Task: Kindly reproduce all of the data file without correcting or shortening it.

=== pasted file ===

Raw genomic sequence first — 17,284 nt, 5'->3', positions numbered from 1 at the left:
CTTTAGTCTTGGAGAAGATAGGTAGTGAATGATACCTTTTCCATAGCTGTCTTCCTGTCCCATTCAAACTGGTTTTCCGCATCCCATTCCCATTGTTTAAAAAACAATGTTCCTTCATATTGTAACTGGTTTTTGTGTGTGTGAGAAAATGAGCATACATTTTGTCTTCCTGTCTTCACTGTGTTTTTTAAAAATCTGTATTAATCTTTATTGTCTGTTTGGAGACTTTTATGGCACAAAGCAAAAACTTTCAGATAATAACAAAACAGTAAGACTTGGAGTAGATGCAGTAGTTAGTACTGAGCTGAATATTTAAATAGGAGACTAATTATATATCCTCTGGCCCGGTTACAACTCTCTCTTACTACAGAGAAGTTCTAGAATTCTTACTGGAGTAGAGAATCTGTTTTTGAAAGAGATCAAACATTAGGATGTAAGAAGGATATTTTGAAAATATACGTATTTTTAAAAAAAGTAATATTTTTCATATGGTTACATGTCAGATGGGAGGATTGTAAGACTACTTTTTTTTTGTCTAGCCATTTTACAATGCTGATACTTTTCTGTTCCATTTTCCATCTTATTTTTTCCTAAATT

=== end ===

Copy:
Raw genomic sequence first — 17,284 nt, 5'->3', positions numbered from 1 at the left:
CTTTAGTCTTGGAGAAGATAGGTAGTGAATGATACCTTTTCCATAGCTGTCTTCCTGTCCCATTCAAACTGGTTTTCCGCATCCCATTCCCATTGTTTAAAAAACAATGTTCCTTCATATTGTAACTGGTTTTTGTGTGTGTGAGAAAATGAGCATACATTTTGTCTTCCTGTCTTCACTGTGTTTTTTAAAAATCTGTATTAATCTTTATTGTCTGTTTGGAGACTTTTATGGCACAAAGCAAAAACTTTCAGATAATAACAAAACAGTAAGACTTGGAGTAGATGCAGTAGTTAGTACTGAGCTGAATATTTAAATAGGAGACTAATTATATATCCTCTGGCCCGGTTACAACTCTCTCTTACTACAGAGAAGTTCTAGAATTCTTACTGGAGTAGAGAATCTGTTTTTGAAAGAGATCAAACATTAGGATGTAAGAAGGATATTTTGAAAATATACGTATTTTTAAAAAAAGTAATATTTTTCATATGGTTACATGTCAGATGGGAGGATTGTAAGACTACTTTTTTTTTGTCTAGCCATTTTACAATGCTGATACTTTTCTGTTCCATTTTCCATCTTATTTTTTCCTAAATT